HEINEN'S EXPANDS ‘CERTIFIED HUMANE’ FOODS
WARRENSVILLE HEIGHTS, Ohio — Heinen's Fine Foods recently announced plans to expand its selection of Certified Humane meat, poultry, dairy and egg products. The Certified Humane Raised and Handled program is administered by the Herndon, Va.-based nonprofit group, Humane Farm Animal Care, and products carrying the Certified Humane labels maintain the Humane Farm Animal Care standards. Under the standards, animals must receive a nutritious diet without antibiotics or hormones and must be raised with shelter, resting areas and space sufficient to support natural behavior. Earlier this year, Heinen's became the second U.S. food retailer to formally support Certified Humane products, following New York City retailer D'Agostino, which embraced the Certified Humane program. The Cuyahoga Valley Countryside Conservancy, a nonprofit organization that works to rebuild local and regional farming and food systems in northeast Ohio, and Blue Hen Farms have also endorsed the HFAC initiative.
ORGANIC TO GO ACQUIRES CORPORATE CATERING FIRM
LOS ANGELES — Organic To Go, operator of 11 certified organic cafes in Seattle and Los Angles, announced the acquisition of Vinaigrettes Full Spectrum Catering here. Clients of Vinaigrettes include several major film studios and talent agencies, as well as Boeing Corp. and Cedars-Sinai Medical Center. The two-year-old company separately announced the recent closing of $4.2 million in private equity financing, which it said it will use to expand into new cities and open additional cafes in Washington and California.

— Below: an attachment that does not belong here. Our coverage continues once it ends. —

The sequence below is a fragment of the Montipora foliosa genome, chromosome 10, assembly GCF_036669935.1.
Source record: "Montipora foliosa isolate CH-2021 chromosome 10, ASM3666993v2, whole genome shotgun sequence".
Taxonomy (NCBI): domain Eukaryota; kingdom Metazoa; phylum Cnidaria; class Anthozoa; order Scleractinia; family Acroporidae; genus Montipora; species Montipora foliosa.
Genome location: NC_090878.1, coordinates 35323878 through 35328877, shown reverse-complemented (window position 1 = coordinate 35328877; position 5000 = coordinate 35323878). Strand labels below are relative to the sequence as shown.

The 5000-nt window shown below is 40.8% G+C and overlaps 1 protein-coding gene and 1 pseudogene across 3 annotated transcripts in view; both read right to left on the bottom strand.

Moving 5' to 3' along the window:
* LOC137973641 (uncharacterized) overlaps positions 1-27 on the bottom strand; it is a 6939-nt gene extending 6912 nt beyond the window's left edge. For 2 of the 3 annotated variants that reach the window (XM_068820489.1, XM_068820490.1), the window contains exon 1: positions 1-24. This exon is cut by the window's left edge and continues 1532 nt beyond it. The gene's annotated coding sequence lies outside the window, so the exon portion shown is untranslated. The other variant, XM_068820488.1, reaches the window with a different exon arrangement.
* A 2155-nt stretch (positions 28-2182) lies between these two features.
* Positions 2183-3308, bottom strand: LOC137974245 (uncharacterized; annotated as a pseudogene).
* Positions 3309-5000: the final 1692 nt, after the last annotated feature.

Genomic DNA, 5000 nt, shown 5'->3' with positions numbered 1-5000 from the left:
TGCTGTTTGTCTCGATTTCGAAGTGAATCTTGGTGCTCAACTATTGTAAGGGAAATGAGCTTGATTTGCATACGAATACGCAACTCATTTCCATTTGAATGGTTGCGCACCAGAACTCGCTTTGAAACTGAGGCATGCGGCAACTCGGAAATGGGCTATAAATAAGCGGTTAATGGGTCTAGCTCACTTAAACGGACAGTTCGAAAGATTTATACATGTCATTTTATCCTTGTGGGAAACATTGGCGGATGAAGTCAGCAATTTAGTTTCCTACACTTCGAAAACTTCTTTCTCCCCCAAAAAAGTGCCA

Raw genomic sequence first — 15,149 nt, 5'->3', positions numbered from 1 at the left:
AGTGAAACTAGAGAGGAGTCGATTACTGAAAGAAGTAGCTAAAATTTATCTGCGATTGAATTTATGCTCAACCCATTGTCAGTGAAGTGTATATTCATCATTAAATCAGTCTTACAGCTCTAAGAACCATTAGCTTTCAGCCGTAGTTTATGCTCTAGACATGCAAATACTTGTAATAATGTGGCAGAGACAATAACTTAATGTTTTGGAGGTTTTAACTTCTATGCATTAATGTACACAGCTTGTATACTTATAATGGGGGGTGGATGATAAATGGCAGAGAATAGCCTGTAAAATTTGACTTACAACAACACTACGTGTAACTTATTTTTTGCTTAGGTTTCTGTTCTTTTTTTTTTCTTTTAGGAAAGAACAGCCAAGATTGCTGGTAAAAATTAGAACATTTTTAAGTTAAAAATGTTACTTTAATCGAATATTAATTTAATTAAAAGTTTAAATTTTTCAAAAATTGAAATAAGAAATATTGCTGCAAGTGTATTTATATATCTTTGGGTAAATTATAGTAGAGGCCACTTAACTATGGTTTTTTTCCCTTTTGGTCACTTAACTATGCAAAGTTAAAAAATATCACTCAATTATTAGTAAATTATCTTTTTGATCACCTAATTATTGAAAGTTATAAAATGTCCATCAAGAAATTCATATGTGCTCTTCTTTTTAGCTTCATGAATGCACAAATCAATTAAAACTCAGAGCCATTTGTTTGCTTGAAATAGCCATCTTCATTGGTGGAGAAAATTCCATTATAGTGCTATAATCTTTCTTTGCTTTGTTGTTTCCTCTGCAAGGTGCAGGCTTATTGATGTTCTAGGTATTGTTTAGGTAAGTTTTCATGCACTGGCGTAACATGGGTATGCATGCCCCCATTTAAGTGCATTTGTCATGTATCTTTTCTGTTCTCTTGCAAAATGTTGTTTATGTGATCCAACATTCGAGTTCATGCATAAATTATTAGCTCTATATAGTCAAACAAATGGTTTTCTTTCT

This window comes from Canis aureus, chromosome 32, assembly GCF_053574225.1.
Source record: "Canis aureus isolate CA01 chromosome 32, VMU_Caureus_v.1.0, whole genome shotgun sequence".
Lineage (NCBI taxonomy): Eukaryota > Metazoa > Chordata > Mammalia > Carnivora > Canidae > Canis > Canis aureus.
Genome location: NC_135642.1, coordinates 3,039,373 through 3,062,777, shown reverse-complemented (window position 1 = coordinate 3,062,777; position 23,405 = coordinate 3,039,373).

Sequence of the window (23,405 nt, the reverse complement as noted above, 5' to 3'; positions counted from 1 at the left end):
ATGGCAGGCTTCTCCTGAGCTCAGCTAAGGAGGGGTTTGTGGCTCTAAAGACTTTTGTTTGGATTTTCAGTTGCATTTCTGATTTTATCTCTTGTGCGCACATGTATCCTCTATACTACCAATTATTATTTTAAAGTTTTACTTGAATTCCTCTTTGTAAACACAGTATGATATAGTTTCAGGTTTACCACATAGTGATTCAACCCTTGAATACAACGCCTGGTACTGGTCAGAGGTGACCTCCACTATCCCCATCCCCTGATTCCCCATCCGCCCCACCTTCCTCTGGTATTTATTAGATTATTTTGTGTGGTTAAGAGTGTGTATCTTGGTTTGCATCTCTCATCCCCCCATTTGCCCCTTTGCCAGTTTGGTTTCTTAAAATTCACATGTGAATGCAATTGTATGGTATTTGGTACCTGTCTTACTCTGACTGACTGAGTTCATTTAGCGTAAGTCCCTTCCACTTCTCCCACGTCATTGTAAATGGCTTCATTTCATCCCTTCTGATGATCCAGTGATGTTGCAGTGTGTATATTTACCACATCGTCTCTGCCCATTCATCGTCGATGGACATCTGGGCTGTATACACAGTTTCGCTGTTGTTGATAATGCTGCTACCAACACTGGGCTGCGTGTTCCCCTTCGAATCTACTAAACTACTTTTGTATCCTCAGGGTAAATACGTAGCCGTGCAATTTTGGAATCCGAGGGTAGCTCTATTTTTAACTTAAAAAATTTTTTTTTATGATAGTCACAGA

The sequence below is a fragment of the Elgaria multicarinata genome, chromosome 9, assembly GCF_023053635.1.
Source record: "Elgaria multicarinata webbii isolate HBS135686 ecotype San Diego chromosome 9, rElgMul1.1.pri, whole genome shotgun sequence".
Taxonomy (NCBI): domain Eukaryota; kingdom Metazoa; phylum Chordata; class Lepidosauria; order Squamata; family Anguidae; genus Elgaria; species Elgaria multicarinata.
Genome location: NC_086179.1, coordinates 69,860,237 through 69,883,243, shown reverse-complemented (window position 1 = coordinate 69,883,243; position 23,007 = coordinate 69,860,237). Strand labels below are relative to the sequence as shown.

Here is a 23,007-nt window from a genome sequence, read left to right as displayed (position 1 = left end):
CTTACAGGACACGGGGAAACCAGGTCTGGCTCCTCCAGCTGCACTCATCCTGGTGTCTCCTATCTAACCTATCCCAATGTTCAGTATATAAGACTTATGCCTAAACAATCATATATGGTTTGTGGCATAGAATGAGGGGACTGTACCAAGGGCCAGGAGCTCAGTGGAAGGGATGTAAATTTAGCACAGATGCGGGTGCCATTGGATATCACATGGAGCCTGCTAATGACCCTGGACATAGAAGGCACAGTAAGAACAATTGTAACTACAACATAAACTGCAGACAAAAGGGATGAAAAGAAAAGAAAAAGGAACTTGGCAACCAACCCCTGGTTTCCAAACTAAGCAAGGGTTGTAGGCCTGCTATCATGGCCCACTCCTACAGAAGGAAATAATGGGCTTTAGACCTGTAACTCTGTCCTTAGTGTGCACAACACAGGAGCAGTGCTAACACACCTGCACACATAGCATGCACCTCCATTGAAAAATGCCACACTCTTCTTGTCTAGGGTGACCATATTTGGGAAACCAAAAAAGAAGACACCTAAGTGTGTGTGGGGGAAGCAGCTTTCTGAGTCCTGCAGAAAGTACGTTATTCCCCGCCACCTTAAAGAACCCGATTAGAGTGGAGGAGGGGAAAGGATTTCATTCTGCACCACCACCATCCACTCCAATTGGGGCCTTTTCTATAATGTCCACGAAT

HUNDREDS TURN OUT FOR SPINACH LUNCHEON
WASHINGTON — More than 300 congressional leaders, staff and administration officials ate fresh spinach salads at a luncheon at the U.S. House Longworth Building, organized by two lawmakers who were trying to help the hard-hit spinach industry recover from the E. coli outbreak. U.S. Rep. Sam Farr, D-Calif., and U.S. Rep. Wayne Gilchrest, R-Md., hosted the “Spinach is Back” luncheon to raise awareness that spinach has returned to store shelves and is safe to eat. Mike Johanns, the U.S. secretary of agriculture; Robert Brackett, director of the U.S. Food and Drug Administration's Center for Food Safety and Applied Nutrition; and several lawmakers were among those who helped themselves to a spinach salad bar, which featured mushrooms, eggs and assorted toppings, along with the leafy green. The United Fresh Produce Association, the American Mushroom Institute and the United Egg Producers helped coordinate the event in conjunction with Farr.